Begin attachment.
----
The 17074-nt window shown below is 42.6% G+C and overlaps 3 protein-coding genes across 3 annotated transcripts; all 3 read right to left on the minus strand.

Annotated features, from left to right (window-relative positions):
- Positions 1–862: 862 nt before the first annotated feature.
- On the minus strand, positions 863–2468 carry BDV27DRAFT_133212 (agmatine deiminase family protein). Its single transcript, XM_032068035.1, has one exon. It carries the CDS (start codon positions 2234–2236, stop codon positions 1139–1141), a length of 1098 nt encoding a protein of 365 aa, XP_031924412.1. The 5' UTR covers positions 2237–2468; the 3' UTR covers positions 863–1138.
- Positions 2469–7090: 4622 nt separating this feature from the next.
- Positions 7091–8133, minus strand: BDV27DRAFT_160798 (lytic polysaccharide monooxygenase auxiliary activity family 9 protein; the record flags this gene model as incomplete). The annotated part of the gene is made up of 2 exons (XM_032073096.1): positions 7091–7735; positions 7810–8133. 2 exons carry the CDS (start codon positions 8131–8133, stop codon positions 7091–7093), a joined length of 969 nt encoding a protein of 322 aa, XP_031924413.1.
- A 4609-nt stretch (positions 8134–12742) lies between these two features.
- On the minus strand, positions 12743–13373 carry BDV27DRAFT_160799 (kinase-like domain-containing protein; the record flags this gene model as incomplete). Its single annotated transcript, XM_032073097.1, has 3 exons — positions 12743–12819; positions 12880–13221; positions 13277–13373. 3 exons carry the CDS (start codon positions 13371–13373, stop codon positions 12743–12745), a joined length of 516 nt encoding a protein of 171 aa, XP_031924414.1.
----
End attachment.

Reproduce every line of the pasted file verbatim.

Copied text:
The 17074-nt window shown below is 42.6% G+C and overlaps 3 protein-coding genes across 3 annotated transcripts; all 3 read right to left on the minus strand.

Annotated features, from left to right (window-relative positions):
- Positions 1–862: 862 nt before the first annotated feature.
- On the minus strand, positions 863–2468 carry BDV27DRAFT_133212 (agmatine deiminase family protein). Its single transcript, XM_032068035.1, has one exon. It carries the CDS (start codon positions 2234–2236, stop codon positions 1139–1141), a length of 1098 nt encoding a protein of 365 aa, XP_031924412.1. The 5' UTR covers positions 2237–2468; the 3' UTR covers positions 863–1138.
- Positions 2469–7090: 4622 nt separating this feature from the next.
- Positions 7091–8133, minus strand: BDV27DRAFT_160798 (lytic polysaccharide monooxygenase auxiliary activity family 9 protein; the record flags this gene model as incomplete). The annotated part of the gene is made up of 2 exons (XM_032073096.1): positions 7091–7735; positions 7810–8133. 2 exons carry the CDS (start codon positions 8131–8133, stop codon positions 7091–7093), a joined length of 969 nt encoding a protein of 322 aa, XP_031924413.1.
- A 4609-nt stretch (positions 8134–12742) lies between these two features.
- On the minus strand, positions 12743–13373 carry BDV27DRAFT_160799 (kinase-like domain-containing protein; the record flags this gene model as incomplete). Its single annotated transcript, XM_032073097.1, has 3 exons — positions 12743–12819; positions 12880–13221; positions 13277–13373. 3 exons carry the CDS (start codon positions 13371–13373, stop codon positions 12743–12745), a joined length of 516 nt encoding a protein of 171 aa, XP_031924414.1.